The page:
It’s still sinking in that Liverpool are European Champions for a sixth time, in a season when it felt it would be all about the league title.
Aware that I’d be in no fit state to write a full, incisive article in the immediate aftermath should disappointment strike again (which would mean no adrenaline boost to write something in the aftermath), I thought it was worth spending some time before the final to write something about The Bigger Picture. (But as the Reds did win, I wrote and published this after the final whistle.)
This is an approach I often find handy – not least because it takes away the emotion of one very emotional result, where randomness can strike, as it did last year (or rather, when a shithouse injures your best player, your keeper is possibly concussed by the same player, and then someone scores a worldie overhead kick.)
But of course, everything written in this article remains true given that Liverpool saw off the ghosts of Athens and Kiev, to add Madrid to the list of cities whose names, to us, mean European glory.
It’s ironic that as well as Klopp’s first game coming against Spurs (from which none of his XI started in Madrid, but seven of Spurs’ side were still in place), the revival – or rather, the true emergence of this super team – started directly after a defeat to Mauricio Pochettino’s men in the autumn of 2017, and since the start of 2018 Liverpool’s form domestically and in Europe has largely been sensational: two Champions League finals with some amazing results along the way, and a 97-point league season. That level is off-the-charts good. Those are achievements that many of the best teams in the history of the game would struggle to match.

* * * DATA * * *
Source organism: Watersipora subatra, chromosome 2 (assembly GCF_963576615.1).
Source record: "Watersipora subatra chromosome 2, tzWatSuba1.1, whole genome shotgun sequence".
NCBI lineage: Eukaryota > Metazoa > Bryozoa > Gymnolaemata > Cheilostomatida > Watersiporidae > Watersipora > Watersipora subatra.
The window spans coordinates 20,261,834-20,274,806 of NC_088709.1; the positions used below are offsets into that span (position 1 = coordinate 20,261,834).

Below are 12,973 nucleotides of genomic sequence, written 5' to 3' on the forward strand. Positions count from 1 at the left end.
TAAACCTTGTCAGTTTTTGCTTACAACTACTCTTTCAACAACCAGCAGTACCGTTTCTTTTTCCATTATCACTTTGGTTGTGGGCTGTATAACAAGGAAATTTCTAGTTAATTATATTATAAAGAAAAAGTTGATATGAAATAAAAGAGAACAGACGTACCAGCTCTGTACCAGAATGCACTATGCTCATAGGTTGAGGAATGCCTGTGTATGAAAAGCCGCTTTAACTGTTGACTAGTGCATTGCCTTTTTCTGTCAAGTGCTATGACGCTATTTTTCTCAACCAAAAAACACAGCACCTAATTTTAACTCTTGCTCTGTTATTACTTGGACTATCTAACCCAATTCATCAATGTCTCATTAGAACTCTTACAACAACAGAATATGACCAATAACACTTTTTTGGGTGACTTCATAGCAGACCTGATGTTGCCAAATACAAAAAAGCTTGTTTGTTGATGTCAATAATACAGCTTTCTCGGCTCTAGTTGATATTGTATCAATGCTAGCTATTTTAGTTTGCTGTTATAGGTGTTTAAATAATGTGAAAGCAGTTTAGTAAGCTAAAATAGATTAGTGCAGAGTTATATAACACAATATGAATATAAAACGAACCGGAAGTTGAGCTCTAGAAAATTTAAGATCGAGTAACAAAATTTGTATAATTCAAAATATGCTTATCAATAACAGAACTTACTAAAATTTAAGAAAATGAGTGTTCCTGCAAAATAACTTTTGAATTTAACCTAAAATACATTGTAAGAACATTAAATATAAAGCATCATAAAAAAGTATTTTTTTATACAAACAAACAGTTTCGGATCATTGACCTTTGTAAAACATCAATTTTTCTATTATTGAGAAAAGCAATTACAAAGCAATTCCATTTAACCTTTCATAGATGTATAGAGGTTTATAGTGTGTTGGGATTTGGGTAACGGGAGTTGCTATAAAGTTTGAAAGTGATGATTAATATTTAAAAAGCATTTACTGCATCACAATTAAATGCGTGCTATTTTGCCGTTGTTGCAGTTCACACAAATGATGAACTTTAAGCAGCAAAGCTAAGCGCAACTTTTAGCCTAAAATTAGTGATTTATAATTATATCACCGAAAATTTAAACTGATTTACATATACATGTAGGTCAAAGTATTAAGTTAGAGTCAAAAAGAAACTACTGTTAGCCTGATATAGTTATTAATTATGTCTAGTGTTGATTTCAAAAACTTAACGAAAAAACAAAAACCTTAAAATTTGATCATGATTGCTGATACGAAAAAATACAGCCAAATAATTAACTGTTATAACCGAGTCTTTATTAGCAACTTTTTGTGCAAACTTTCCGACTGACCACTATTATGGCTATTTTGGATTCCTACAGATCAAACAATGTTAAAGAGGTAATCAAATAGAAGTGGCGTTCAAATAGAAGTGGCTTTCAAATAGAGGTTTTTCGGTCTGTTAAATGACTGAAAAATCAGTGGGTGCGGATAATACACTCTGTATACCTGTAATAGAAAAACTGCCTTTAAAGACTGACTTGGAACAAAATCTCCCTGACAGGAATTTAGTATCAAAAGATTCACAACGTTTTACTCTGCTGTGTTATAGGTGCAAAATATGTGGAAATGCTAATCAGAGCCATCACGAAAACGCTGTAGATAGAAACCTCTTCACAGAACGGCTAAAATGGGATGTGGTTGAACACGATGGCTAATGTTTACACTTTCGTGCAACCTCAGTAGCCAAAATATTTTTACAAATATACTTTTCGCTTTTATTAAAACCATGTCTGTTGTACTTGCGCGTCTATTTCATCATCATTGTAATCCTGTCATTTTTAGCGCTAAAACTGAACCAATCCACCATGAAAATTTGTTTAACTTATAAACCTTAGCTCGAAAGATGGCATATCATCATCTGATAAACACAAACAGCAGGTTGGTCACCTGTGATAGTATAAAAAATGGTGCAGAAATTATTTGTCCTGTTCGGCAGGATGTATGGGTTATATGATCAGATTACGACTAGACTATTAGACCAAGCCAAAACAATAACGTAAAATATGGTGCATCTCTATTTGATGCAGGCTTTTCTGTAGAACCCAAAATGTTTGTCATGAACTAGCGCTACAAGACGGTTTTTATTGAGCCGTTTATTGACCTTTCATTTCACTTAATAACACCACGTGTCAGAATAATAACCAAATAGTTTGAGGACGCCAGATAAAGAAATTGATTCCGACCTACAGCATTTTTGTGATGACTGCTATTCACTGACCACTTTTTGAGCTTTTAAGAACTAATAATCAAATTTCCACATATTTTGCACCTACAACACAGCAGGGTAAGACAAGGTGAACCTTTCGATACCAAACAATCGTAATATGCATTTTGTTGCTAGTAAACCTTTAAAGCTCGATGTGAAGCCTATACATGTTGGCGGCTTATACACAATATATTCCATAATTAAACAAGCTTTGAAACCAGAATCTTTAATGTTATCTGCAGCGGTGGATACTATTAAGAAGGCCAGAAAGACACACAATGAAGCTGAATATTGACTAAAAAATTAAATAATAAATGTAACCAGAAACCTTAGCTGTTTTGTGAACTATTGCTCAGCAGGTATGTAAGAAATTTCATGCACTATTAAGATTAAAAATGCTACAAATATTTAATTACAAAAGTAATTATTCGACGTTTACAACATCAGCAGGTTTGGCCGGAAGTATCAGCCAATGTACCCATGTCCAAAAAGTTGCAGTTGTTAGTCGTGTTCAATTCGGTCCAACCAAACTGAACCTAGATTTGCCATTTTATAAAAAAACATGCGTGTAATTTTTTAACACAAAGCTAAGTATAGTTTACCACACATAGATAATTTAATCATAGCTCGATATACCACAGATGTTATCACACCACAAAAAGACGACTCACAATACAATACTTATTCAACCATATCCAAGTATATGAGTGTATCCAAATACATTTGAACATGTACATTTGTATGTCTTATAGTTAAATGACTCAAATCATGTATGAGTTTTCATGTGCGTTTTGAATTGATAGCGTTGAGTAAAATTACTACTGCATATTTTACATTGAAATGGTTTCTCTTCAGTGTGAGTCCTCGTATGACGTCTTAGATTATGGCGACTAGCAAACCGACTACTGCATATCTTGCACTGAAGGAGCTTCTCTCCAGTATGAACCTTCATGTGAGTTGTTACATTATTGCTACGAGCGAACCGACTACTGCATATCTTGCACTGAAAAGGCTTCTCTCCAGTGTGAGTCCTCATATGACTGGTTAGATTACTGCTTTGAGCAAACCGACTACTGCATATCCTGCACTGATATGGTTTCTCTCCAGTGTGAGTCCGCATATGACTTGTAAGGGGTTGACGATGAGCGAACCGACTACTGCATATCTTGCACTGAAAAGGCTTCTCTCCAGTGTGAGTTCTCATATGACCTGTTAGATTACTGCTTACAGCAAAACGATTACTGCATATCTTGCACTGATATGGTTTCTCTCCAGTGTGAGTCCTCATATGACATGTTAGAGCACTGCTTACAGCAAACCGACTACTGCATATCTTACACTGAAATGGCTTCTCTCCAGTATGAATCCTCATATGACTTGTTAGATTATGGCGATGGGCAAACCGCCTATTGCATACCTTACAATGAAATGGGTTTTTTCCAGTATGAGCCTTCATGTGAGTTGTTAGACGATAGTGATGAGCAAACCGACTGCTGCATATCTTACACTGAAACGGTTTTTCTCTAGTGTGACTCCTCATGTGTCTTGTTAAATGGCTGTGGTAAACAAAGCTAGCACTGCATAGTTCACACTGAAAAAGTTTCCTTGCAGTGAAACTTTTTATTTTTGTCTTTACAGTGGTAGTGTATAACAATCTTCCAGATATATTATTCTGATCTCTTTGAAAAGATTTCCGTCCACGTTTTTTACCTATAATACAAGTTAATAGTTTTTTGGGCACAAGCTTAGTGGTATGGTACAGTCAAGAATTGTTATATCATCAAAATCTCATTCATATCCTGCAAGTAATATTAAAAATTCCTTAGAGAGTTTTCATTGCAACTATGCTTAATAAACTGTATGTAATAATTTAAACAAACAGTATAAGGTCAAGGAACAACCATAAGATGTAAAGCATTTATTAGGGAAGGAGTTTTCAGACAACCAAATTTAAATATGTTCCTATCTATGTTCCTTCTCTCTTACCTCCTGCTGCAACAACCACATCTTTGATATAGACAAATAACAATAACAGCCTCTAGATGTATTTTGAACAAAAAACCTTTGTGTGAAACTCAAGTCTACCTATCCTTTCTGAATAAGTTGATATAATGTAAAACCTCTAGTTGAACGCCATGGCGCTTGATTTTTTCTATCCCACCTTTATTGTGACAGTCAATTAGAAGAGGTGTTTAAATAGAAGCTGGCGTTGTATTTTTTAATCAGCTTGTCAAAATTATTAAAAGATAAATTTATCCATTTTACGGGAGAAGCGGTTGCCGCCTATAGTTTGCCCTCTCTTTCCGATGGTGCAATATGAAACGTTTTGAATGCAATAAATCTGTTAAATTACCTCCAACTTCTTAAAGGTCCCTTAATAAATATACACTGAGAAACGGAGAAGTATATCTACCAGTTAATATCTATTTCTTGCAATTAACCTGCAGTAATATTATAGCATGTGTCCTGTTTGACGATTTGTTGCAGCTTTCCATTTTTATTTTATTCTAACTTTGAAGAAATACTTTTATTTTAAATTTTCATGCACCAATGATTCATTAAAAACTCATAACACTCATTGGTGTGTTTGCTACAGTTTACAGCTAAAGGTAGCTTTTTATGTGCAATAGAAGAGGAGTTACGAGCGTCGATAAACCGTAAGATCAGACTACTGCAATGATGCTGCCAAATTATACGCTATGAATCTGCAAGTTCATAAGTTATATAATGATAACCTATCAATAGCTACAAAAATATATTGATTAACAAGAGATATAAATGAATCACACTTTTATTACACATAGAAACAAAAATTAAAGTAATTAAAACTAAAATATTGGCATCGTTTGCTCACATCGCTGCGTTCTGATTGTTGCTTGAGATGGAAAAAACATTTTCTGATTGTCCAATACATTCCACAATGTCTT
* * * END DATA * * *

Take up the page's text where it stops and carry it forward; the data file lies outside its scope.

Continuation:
The three best teams in the Premier League this past season were Man City and Liverpool, neck and neck, and then Spurs, who saved their best for Europe in the way that Liverpool often have in the past two decades, prior to this season. But Spurs, in losing their 20th game of the season, could not find one more miraculous comeback.
And now, the miracle of beating Barcelona 4-0 under the Anfield lights, becomes an even more legendary occasion. It led to no.6.
But this article was drafted with an eye on the future. Because while success cannot be guaranteed, there are many reasons why this side could – and should – get better.
The Future Starts Now
While we all obsess on new signings, the most vital thing for any team is unity and cohesion; understanding often being more important than individual brilliance, especially if that individual brilliance is someone, as those on Sesame Street used to sing, doing his own thing. And when new players are added it can take 6-12 months for them to hit their stride (as with Alex Oxlade-Chamberlain, Andy Robertson, Fabinho, Naby Keita and Xherdan Shaqiri); or maybe longer.